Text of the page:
I have since done some light investigating about how people daydream and although I don’t believe I am the only one, I have yet to find somebody else who entertained themselves on those miserable childhood afternoons spent being dragged around department stores by making up stories about all of the mannequins, or someone who has a long cast of characters living imaginary lives in their daydream world. I know there are others out there like me but from what I can tell, most people daydream about real life or create fantasy lives about themselves. So, thank you Mom, for turning me into an indentured servant every Saturday morning and forcing me to clean the downstairs bathroom because I believe that’s where the stories began. I transformed my childhood angst into creativity and I guess it just never stopped.

Jackie Andrade said:

The exciting thing is that people actually got better while doing two things at once. Doodling is not as bad a thing as we might think.

And neither is daydreaming.

Feel free to let me know if you also daydream in stories, practice The Shower Principle in your life or your tongue gets tickled when you eat really sweet things (I’m a bit worried about that one, I’m really beginning to think I am the only one that happens to) because I would be interested to know. Maybe I should do my own study.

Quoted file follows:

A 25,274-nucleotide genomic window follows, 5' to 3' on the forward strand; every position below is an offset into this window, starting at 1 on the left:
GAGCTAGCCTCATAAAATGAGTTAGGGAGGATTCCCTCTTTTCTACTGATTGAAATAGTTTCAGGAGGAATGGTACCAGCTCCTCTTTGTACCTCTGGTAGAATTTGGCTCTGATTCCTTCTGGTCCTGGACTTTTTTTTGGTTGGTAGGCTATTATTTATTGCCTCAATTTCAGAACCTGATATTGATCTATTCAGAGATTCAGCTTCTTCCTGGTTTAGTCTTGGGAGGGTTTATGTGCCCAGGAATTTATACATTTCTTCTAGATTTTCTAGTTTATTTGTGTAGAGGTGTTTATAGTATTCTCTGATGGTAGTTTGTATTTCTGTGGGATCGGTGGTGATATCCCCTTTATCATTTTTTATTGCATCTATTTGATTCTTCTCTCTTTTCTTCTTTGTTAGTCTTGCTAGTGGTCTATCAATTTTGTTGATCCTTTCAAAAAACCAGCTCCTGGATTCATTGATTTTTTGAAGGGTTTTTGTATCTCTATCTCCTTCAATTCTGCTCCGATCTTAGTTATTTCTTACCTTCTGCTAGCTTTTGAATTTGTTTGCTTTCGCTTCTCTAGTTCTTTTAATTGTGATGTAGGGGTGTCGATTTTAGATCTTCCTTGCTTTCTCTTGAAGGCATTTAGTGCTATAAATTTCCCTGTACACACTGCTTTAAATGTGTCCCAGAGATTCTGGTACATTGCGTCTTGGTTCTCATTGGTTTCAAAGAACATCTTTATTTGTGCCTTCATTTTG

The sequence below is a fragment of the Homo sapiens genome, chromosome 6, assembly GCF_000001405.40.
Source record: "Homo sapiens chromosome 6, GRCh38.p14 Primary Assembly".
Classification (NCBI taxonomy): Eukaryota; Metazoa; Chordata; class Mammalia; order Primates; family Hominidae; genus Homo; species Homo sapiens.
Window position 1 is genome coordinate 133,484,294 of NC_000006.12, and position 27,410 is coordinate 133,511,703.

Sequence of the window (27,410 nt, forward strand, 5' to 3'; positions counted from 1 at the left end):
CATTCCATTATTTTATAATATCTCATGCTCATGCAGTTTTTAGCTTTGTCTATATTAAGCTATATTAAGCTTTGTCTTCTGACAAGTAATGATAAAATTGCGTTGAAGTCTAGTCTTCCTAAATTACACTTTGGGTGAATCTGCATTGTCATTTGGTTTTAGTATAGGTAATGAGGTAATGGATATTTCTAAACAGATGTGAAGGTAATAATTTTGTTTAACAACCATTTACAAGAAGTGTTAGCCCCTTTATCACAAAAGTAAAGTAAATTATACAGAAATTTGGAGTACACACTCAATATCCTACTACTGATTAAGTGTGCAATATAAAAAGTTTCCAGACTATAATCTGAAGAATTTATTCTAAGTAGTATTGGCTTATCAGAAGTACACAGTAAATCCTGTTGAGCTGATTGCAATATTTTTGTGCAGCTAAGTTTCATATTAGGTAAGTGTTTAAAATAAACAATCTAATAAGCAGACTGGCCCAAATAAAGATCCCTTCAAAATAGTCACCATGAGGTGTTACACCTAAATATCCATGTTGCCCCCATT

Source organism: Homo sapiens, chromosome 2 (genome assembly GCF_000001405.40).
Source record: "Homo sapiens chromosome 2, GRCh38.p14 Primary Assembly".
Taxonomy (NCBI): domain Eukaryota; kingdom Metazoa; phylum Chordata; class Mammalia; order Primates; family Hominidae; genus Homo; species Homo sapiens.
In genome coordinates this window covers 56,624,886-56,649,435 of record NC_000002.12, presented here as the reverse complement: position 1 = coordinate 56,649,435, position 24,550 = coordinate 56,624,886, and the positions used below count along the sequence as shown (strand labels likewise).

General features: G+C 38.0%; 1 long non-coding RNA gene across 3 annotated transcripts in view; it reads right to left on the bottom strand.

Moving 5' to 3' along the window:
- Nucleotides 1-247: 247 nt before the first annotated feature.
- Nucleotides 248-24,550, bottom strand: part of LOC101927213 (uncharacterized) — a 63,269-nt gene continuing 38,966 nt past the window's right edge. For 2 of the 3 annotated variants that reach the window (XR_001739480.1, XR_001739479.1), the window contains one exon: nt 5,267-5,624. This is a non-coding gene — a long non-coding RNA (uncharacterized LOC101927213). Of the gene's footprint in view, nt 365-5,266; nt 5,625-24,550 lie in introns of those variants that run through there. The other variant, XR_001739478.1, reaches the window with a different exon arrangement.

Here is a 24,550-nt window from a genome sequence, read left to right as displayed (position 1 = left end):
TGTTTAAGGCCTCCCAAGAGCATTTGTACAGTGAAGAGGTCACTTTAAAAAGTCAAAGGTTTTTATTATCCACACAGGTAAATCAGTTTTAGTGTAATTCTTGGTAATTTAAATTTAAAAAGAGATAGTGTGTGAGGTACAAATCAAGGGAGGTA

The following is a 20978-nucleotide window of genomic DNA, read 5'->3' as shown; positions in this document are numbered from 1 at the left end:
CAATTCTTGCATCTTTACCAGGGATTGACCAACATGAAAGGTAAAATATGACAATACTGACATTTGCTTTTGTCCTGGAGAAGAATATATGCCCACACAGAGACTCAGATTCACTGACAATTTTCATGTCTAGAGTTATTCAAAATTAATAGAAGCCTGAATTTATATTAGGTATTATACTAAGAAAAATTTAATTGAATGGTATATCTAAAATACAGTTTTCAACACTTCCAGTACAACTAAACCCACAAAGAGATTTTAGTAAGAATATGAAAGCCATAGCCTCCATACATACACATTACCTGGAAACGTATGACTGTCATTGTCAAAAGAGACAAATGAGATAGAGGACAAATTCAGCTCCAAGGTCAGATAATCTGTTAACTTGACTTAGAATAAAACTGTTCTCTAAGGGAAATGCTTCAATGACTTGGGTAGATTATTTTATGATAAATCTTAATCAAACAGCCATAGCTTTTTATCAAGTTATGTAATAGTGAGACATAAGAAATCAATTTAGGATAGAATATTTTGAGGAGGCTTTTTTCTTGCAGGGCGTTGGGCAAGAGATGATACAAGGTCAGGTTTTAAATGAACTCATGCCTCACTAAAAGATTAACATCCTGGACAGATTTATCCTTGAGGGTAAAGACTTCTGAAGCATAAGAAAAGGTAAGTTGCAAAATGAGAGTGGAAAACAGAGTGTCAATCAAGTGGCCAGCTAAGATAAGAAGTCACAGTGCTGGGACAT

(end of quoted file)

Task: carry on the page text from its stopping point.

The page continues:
[The boy listening to Paul Simon (his request) and taking self-portraits.]

ANOTHER MATTER ALTOGETHER:

My friend Emily mentioned that I haven’t blogged in a while. It’s nice to know that at least one person missed me. Never fear my faithful readers, I haven’t given up on blogging I have just been preoccupied with my writing. I’ve been having some amazing success with my manuscript the last couple of weeks and I couldn’t tear myself away from it. The last goal I set for myself was to be done with my second draft by April 1st and if you will kindly look at the calendar, you will notice that was yesterday. But, that goal was to mark the anniversary of the beginning of my 5-year-manuscript-project which, I discovered while perusing old emails this past week, I actually began writing in February 2007. The 5-year ship has sailed. The new plan is to be done by May 31st and in the meantime I’ll try to blog more regularly, for those of you who missed me. If I don’t, just know it’s because incredible things are happening on this very computer I’m typing on and you’re one day closer to actually being able to read my story.